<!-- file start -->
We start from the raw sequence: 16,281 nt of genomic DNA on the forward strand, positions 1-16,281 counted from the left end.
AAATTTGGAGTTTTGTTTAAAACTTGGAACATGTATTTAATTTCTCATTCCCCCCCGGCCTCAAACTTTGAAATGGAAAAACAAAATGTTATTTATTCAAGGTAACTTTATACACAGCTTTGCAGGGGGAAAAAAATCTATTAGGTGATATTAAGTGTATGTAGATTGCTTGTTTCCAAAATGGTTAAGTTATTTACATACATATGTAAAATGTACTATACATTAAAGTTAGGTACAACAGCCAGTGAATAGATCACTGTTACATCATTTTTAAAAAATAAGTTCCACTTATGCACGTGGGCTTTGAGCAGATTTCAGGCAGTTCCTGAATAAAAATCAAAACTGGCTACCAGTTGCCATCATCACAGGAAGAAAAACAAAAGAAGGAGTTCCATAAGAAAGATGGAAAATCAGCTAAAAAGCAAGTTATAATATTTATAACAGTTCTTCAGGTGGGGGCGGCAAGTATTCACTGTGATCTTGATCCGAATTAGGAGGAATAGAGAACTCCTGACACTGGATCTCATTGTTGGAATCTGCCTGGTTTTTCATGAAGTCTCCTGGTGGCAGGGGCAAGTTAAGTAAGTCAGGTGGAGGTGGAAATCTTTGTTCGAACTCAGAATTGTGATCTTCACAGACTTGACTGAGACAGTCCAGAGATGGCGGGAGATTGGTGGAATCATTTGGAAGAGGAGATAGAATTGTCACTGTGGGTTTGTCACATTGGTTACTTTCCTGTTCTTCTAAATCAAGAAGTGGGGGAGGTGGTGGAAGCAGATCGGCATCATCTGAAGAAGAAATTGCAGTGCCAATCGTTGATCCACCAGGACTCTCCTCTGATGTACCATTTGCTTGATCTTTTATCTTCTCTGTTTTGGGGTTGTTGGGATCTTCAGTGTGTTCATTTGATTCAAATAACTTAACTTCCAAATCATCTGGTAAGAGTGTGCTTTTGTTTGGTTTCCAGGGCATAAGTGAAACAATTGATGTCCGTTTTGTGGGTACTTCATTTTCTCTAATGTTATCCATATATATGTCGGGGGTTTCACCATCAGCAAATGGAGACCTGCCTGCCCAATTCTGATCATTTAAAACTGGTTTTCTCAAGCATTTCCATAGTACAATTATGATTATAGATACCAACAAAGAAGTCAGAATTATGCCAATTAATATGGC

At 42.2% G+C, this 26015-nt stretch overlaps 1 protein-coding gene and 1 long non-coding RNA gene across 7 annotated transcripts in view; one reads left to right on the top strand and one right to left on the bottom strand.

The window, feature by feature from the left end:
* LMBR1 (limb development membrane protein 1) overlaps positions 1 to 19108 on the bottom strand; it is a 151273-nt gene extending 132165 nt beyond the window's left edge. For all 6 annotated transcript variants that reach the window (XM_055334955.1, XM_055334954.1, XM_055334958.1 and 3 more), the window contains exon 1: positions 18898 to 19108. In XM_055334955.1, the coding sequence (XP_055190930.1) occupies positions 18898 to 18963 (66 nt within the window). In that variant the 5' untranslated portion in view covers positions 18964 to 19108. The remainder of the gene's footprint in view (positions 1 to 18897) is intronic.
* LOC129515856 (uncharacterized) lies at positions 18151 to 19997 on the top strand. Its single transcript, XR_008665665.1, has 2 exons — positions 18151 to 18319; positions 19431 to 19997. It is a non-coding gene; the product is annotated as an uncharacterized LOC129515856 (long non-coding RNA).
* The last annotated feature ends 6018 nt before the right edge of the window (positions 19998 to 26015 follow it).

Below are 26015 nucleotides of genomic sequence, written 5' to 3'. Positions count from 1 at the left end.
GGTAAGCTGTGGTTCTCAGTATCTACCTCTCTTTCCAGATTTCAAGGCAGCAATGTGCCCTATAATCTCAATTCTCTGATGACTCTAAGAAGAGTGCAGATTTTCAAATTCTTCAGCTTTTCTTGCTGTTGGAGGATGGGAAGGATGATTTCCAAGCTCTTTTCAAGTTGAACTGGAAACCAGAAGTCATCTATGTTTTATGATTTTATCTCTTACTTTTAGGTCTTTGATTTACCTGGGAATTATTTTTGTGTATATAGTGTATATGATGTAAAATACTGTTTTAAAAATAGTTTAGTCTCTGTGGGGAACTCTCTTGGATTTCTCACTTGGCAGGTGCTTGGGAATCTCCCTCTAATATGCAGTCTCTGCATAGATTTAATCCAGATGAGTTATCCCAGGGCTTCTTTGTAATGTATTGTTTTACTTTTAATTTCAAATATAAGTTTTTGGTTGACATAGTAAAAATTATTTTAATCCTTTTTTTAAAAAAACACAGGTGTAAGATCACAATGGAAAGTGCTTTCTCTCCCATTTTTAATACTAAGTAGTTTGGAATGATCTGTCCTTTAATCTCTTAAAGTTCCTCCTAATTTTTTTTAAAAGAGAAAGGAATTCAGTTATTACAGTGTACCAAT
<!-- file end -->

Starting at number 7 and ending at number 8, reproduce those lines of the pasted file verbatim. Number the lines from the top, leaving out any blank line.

* The last annotated feature ends 6018 nt before the right edge of the window (positions 19998 to 26015 follow it).

Below are 26015 nucleotides of genomic sequence, written 5' to 3'. Positions count from 1 at the left end.